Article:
Despite my functional agnosticism, I still attend an Eastern Catholic parish (side note: if you don’t know much about Eastern Christianity, you should learn about it – it will expand your world as to how broad Christianity really is). During the announcements at the end of Divine Liturgy, our priest always says something along the lines of, “Have a blessed week, and tell someone what God has done for you.” I normally let this go in one ear and out the other, but today I asked myself, “What has God done for me?”
Both growing up Evangelical and later as a Catholic, prayer was very much emphasized. As an Evangelical we were supposed “pray in the spirit” – i.e. the Holy Spirit would supposedly give us the words to say, which apparently included a lot of emphatic sighs and using the word “just” as much as possible (“Lord God, we just come to you to day to ask you to just help [insert person and concern here]”). As a Catholic, prayer was more repetitious – the rosary, ancient prayers written by saints, etc. – even my more free-flowing prayers included the sign of the cross and one or more common Catholic prayer. The thing is, while the emphasis was different, both were simultaneously personal and formulaic in their own way. And, in both traditions, prayer was a big deal. If you want to be closer to God, pray. The adverb “prayerfully” was included in any major (and sometimes minor) decision in your life. And, I prayed. Although, I was very careful to do my best to only pray for “important things” (health, salvation, etc.) and not be so presumptuous as to pray for “stupid things” (football games, parking spots, etc.).
My favorite theological ethicist, Stanley Hauerwas, has noted that Christians often feel like they need to protect God. Of course, it’s ridiculous that we do this because why would God need our protection? One way I see this is in the way Christians talk about prayer. Whenever something I prayed for resolved itself, I was told, “See! God answers prayers.” If it didn’t, I was told, “It must not have been part of His will,” or, “Sometimes the answer to your prayer is ‘no.'” Well, isn’t that convenient? No matter what God comes through, even when he doesn’t. I want that job. If I didn’t come through at work and said, “Well, it wasn’t my will,” I’d be fired on the spot. If I told my kids that if they finish their dinner they can ask me for ice cream, and after finishing dinner they asked me for ice cream, and I said, “No,” or just didn’t give it to them, they’d probably not take me at my word in the future and would probably develop some resentment toward me. But, Christians defend God not delivering on his promises (that they’ve made on his behalf) or not taking action he’s supposedly capable of. But, if we used the same excuses on behalf of anyone else, people would think we’re delusional.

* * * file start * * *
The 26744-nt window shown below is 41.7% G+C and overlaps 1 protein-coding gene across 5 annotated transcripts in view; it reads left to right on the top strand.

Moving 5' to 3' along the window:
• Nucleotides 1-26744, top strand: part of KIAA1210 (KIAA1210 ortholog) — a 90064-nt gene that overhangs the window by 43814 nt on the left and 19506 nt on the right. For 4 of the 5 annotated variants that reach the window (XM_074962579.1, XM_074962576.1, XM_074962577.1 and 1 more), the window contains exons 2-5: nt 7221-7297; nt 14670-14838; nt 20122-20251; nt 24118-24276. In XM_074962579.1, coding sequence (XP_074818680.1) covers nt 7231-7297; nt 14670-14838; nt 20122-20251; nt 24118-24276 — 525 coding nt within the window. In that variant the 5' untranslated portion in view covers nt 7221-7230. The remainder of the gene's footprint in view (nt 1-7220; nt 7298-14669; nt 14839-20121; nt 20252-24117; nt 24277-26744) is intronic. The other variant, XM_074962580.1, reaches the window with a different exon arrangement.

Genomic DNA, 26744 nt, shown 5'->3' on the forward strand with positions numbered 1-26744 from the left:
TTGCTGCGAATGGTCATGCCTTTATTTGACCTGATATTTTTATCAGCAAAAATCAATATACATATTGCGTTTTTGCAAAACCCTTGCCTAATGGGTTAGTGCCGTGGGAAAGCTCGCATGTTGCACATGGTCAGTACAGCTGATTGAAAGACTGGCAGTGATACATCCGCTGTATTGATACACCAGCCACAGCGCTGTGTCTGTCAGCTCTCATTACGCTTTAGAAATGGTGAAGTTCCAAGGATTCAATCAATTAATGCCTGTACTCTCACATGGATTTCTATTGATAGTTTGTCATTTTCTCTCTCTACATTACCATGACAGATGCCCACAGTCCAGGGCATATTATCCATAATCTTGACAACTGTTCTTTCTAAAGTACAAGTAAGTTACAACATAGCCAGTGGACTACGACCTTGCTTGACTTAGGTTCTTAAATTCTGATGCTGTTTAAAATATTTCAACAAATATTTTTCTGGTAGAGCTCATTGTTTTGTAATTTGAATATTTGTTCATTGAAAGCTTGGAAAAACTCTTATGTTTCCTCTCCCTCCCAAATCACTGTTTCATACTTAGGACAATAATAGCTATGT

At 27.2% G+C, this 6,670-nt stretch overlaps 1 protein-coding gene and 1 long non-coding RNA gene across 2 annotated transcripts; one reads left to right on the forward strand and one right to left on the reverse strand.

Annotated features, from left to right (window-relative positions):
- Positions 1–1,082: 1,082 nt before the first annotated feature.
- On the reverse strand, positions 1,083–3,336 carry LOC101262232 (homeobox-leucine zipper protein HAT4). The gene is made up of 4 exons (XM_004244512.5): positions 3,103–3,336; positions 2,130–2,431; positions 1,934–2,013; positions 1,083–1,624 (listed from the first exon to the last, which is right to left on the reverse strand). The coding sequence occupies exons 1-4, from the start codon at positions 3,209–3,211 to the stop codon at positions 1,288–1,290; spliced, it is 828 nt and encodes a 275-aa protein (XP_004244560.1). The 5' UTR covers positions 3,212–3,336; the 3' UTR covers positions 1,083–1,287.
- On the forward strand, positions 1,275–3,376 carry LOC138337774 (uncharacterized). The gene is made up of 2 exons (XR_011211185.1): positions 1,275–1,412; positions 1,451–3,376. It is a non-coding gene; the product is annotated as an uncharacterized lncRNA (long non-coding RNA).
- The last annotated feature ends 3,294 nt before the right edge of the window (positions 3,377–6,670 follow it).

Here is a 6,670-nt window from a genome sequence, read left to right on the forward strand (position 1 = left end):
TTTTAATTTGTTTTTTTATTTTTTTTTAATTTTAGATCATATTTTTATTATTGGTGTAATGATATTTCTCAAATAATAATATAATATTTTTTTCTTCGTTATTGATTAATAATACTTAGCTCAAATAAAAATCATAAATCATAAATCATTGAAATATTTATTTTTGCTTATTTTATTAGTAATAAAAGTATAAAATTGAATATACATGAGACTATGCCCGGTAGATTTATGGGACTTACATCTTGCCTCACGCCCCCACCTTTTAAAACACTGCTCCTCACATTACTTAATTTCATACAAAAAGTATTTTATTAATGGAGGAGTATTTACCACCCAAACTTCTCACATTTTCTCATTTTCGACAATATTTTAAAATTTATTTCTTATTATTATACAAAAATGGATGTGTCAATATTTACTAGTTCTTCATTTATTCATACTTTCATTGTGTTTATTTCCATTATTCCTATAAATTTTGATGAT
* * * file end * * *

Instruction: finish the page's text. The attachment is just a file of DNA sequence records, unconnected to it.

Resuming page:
It’s a lot like how we’re told that everything positive in our life (money, home, spouse, job, health, etc.) is from God and everything negative in our life (poverty, homelessness, divorce, unemployment, illness, etc.) is not. Once again, sign me up for this job – I’d like to get all of the credit and none of the blame.
So, what has God done for me? Materially, nothing. When I was unemployed and underemployed, I applied for hundreds of jobs and I went to dozens of interviews – God didn’t do that on my behalf. My wife and I took the time and effort to cultivate a relationship that led to marriage and children, not God (sure, we shared a common belief in God, but God didn’t do the work for us). When I’ve been really sick, physicians utilizing modern medicine have healed me, not prayer. This is the reality. I, and those people and institutions in my life, have gotten shit done and God has gotten the credit. Of course, that I don’t give God credit for these things also means I don’t blame him for unemployment, marital problems, or “allowing” my grandfather to die. If there is a god, he/she/it is clearly pretty hands-off. And, that’s okay. But, if you’re going to give God credit for everything, you better be willing to hold him accountable for the other stuff.
About a year ago, I finally admitted to myself that prayer has not demonstrated that it can impact my life without action on my part. And the results of my actions have had both positive and negative consequences regardless of whether or not I prayed about those actions. So, I haven’t really prayed since then apart from the bedtime prayers with my kids and mouthing the words in church. And, my world hasn’t fallen apart. Actually, for the first time it’s starting to come together.